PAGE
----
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Outside auditors could go offshore for drilling safety

By Emily Pickerell Updated 10:33 p.m., Tuesday, June 26, 2012

An industry safety clearinghouse formed after the 2010 Gulf of Mexico oil spill is about to kick off a program for certifying outside auditors that the government soon may require to examine offshore operators’ safety plans.

Charlie Williams, executive director of the Houston-based Center for Offshore Safety, said at a meeting with the Houston Chronicle editorial board Tuesday that regulators now allow internal auditors to meet requirements for independent audits of company programs called Safety and Environmental Management Systems.

Proposed federal requirements, however, would require that auditors outside of an offshore company sign off on its safety systems. Williams said the regulatory change was under way before the April 20, 2010, blowout of BP’s Macondo well that killed 11 workers and spilled several million barrels of oil into the Gulf.

The disaster, however, led to a new focus on industry dangers and to the creation of the Center for Offshore Safety, which is charged with developing audit procedures and certifying auditors.

Williams, a former top Shell scientist, said the audits will help companies with process safety – the management of overall safety systems – as distinct from practices specifically aimed at preventing individual worker injuries.

A presidential commission that investigated the Macondo accident recommended the industry initiative that led to the Center for Offshore Safety. The American Petroleum Institute, an industry advocacy group that has developed recommended practices for safety systems, requires that its members also join the center, which is supported by dues.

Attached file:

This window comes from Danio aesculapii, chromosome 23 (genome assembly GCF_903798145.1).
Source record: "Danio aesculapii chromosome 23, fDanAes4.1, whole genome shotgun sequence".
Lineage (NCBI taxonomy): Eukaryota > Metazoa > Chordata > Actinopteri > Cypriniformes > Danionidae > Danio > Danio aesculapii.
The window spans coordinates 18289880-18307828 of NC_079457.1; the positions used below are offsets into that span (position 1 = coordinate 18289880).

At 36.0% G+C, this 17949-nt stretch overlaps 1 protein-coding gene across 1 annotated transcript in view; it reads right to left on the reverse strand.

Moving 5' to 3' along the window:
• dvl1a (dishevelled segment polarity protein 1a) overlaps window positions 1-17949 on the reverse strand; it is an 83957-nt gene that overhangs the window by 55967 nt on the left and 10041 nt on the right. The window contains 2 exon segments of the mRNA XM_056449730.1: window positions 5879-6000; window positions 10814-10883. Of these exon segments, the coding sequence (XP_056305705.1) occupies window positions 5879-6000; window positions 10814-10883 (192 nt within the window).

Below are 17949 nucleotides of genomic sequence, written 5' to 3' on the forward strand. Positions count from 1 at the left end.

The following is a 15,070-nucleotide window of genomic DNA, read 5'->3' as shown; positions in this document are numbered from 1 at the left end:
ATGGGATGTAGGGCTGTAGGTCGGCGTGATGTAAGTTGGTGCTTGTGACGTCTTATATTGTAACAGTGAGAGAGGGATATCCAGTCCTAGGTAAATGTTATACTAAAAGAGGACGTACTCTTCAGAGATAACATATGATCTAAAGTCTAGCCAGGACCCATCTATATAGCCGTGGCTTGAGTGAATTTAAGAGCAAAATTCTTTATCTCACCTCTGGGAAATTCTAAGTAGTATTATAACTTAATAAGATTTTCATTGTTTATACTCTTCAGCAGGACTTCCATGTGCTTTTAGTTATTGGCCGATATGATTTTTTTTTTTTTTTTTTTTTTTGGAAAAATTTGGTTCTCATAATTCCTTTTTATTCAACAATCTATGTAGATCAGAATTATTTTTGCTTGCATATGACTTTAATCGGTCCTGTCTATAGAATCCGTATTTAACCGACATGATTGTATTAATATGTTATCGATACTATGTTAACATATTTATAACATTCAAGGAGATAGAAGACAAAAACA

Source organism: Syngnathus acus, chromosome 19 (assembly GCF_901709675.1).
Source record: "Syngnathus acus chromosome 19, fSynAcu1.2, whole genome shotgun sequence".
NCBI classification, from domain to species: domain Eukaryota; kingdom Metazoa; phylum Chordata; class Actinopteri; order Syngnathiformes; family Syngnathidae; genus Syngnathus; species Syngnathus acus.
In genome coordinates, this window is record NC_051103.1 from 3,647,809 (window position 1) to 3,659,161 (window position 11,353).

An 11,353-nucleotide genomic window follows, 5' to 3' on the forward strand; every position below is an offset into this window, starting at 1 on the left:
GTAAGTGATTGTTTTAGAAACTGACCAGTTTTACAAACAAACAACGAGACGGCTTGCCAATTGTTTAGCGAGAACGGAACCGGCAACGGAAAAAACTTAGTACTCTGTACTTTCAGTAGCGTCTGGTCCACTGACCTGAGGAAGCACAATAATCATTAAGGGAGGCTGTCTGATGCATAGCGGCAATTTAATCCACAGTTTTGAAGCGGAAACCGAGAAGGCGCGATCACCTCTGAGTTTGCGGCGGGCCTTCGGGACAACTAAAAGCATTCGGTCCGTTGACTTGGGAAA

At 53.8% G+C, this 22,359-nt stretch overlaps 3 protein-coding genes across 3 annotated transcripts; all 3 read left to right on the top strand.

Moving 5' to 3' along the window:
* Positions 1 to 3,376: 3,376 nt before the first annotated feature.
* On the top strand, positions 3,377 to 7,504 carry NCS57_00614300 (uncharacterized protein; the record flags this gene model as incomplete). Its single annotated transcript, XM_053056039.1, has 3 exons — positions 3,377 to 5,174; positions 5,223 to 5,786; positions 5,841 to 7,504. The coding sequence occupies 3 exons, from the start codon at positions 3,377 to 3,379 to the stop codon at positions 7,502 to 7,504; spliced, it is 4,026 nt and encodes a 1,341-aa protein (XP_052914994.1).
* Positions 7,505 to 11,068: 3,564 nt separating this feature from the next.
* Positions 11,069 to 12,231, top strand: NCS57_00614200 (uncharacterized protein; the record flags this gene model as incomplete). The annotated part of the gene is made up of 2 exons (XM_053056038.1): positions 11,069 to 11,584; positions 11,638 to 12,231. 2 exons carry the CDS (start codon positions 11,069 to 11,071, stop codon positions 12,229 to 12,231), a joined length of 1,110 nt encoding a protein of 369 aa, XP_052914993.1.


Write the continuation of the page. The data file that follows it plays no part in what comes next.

API’s recommended practices form the basis for Safety and Environmental Management Systems now required by the U.S. Bureau of Safety and Environmental Enforcement.

The Offshore Safety Center helps companies develop the systems, elements of which include hazards analysis, mechanical integrity and incident investigations.

Williams said established entities such as the American Bureau of Shipping, which develops standards for vessels and marine structures, and Det Norske Veritas, a risk management firm, probably will provide the first ranks of independent offshore safety auditors.

And going forward, he sees a growth industry.

“There’s a tremendous opportunity to develop auditors to do this,” Williams said.

He also emphasized that process safety is an ongoing effort requiring a sense of “constant unease” that encourages caution.

“You can’t say, ‘I’ll work real hard on safety today’ and tomorrow I’ll be safe,” Williams said.

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